Your payments strategy is at the heart of your digital business. You want that strategy to constantly improve and adapt as your business grows. That’s why insight and reporting on your payments performance — and how you’re doing relative to your peers — is so important.
This video series takes a deep dive into how the world’s most successful organizations solve their business pains with Payments Orchestration.
Hosted by Sachi Pradhan with Spreedly, this segment provides us with an overview of how Payments Orchestration gives you rich insight into your payments data, plus unmatched access to data across payment service providers globally.
Rough Transcript (edited for readability):
Hey there. This is Sachi Pradhan, a senior product manager here at Spreedly. Today, I'll talk to you about why data and analytics play a critical role in payment orchestration.
As you all know, data is critical to any business, and payments is no different. In this day and age with payments playing such an important role in the overall customer experience, measuring and acting upon payment performance data can go a long way in making sure your customers keep coming back.
When thinking about data and analytics, the following are the most typical questions that the service has to answer for every client. The first one is, "What happened? Why did it happen?" The third one is, "What will happen?" And the last is, "What should I do about it?" A payment orchestration leader needs to be able to do the following in the same context. It needs to be able to answer these questions and provide this information in the same context as every other service that people have used.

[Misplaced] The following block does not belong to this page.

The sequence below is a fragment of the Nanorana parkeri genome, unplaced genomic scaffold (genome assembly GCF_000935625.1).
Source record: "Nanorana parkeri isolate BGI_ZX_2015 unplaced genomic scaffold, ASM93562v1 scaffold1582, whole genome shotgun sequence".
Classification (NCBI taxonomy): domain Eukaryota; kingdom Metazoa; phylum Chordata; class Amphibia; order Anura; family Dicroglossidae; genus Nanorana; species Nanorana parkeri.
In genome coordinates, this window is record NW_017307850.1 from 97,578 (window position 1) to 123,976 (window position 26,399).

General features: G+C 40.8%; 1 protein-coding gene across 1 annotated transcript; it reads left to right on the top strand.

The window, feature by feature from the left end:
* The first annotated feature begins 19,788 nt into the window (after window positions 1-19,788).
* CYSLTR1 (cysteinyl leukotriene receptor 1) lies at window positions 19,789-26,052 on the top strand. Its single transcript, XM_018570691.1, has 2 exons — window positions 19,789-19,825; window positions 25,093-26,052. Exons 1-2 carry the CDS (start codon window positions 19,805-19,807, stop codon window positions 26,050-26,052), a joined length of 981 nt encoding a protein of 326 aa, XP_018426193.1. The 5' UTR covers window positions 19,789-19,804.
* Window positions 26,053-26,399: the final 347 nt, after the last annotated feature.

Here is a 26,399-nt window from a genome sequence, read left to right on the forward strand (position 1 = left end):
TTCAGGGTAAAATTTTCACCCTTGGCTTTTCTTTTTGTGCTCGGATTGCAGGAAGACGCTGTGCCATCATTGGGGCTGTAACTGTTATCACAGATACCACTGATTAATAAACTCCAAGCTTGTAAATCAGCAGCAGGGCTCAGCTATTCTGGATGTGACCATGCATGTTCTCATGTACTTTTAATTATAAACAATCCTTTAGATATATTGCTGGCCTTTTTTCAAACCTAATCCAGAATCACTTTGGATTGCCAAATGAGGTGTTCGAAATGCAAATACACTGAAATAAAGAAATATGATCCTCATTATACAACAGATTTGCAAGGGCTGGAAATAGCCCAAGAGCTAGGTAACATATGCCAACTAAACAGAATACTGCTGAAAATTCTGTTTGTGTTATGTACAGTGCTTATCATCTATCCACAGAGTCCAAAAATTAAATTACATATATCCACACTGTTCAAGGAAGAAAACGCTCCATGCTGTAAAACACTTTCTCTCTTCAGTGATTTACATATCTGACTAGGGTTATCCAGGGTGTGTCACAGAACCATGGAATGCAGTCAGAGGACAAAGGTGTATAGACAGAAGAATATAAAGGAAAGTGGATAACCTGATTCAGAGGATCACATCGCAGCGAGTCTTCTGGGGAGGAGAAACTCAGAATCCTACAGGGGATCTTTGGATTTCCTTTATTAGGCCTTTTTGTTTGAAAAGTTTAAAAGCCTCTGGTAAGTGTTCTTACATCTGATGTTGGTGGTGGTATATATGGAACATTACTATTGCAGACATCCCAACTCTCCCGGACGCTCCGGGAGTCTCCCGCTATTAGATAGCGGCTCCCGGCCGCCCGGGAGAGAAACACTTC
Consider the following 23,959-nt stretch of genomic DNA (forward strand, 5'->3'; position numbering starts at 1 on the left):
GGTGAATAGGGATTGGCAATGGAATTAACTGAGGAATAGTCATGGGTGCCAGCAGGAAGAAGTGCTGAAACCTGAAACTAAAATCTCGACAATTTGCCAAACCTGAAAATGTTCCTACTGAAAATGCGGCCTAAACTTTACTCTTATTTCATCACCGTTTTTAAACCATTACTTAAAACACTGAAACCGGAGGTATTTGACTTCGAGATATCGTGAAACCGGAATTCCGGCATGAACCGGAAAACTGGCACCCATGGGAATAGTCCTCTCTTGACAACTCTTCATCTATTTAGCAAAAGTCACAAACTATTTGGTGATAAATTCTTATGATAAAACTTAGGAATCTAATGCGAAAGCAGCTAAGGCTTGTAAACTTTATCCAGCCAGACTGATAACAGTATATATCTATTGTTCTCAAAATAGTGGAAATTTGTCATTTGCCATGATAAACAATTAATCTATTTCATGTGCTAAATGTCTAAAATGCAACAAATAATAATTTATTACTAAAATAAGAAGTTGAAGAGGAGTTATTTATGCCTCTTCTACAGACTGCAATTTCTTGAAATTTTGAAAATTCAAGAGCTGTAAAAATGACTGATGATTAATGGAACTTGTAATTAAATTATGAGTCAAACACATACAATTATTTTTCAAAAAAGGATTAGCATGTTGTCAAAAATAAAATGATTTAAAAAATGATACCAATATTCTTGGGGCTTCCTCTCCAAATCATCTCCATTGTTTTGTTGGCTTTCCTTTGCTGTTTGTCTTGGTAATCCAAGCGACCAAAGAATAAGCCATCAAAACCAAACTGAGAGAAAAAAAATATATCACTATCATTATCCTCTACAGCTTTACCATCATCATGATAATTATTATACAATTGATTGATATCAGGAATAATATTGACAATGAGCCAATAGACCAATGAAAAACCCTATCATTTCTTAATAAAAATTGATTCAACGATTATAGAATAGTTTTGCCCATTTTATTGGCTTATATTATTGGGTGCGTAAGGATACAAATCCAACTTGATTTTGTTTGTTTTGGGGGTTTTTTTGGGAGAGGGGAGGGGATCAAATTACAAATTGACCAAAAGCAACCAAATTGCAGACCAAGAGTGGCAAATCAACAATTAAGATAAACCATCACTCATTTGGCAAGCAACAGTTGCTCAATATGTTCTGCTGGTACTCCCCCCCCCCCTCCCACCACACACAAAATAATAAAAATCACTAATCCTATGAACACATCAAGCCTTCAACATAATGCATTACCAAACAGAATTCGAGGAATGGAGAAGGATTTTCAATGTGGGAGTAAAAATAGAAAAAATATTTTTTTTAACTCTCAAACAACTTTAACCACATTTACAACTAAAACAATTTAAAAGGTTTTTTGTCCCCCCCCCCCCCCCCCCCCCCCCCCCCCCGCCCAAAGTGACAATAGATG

Let's take an example. Let's say your average success rates have been going down. This is, again, the what happened phase. Is the payment orchestration layer actually providing any alerts, KPIs, et cetera, that are readily available that are readily accessible, that any customer can take a look at and basically understand that, "Hey, my successes are going down than what they had been before."
The second is around why did it happen? So the next step here, it is to dig into ... Going back to the same example that we had, dig into what caused the success rate to go down. This means going into the various factors that could have caused the rate to go down, was the change based on a card brand, a card type, or was it the currency? Again, here, the orchestration layer should be able to help the user pinpoint of what actually caused the success rate to go down. Because, again, the success rate is defined by multiple factors. It could be affected by any number of things that are probably part of the payment ecosystem, and the orchestration layer should be able to help you pinpoint why it actually went down. Again, this is the why did it happen phase.
Next is understanding what will happen if we don't take any action. If success rates continue to go down, it's pretty much loss of sales. Given that a payment orchestration layer actually has information around your ticket size and everything else, it should be able to give you a rough estimate around what the impact could be to the bottom line if success rates keep going down in that particular angle.
Finally, an orchestration layer should be able to recommend actions to what should be done next. In our example, if success rates are going down, should the customer be looking at adding a new gateway to the mix to better the success rates? So the host of various factors. As an orchestration layer, it should be able to give you next steps, next actions for you to better the overall experience.
With that said, in a nutshell, a payment orchestration layer should be able to showcase data and analytics around payment performance, enabling clients to gather insights, understand underlying factors, and then act upon to better the overall experience. Basically, data and analytics enables this concept of continuous improvement when leveraging a payment orchestration layer. Thank you.